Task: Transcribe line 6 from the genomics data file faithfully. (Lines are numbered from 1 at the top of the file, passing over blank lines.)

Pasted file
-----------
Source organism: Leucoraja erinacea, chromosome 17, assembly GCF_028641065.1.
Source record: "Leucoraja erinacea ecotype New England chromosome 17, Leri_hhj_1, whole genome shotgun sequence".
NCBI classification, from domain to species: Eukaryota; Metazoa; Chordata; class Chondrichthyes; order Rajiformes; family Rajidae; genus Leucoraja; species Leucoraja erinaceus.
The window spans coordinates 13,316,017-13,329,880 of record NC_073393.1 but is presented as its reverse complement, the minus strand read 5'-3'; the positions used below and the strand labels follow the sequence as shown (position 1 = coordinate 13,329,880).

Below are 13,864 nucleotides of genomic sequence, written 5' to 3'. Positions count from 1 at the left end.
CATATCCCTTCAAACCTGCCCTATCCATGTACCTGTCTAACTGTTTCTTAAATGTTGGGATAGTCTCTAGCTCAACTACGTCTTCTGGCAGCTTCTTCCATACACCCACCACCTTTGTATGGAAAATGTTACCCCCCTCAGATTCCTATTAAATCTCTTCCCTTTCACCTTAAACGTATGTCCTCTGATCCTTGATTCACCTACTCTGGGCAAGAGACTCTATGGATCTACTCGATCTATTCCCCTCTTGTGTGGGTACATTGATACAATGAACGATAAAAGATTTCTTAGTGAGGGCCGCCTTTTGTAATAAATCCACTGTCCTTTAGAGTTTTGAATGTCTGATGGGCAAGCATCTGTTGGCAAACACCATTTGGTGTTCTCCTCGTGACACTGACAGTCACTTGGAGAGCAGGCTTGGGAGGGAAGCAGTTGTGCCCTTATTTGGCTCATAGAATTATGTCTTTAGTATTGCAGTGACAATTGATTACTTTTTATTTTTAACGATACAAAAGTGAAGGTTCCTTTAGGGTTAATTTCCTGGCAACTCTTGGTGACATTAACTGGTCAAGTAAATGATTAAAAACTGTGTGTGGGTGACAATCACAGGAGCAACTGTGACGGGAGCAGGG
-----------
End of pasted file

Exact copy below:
CATATCCCTTCAAACCTGCCCTATCCATGTACCTGTCTAACTGTTTCTTAAATGTTGGGATAGTCTCTAGCTCAACTACGTCTTCTGGCAGCTTCTTCCATACACCCACCACCTTTGTATGGAAAATGTTACCCCCCTCAGATTCCTATTAAATCTCTTCCCTTTCACCTTAAACGTATGTCCTCTGATCCTTGATTCACCTACTCTGGGCAAGAGACTCTATGGATCTACTCGATCTATTCCCCTCTTGTGTGGGTACATTGATACAATGAACGATAAAAGATTTCTTAGTGAGGGCCGCCTTTTGTAATAAATCCACTGTCCTTTAGAGTTTTGAATGTCTGATGGGCAAGCATCTGTTGGCAAACACCATTTGGTGTTCTCCTCGTGACACTGACAGTCACTTGGAGAGCAGGCTTGGGAGGGAAGCAGTTGTGCCCTTATTTGGCTCATAGAATTATGTCTTTAGTATTGCAGTGACAATTGATTACTTTTTATTTTTAACGATACAAAAGTGAAGGTTCCTTTAGGGTTAATTTCCTGGCAACTCTTGGTGACATTAACTGGTCAAGTAAATGATTAAAAACTGTGTGTGGGTGACAATCACAGGAGCAACTGTGACGGGAGCAGGG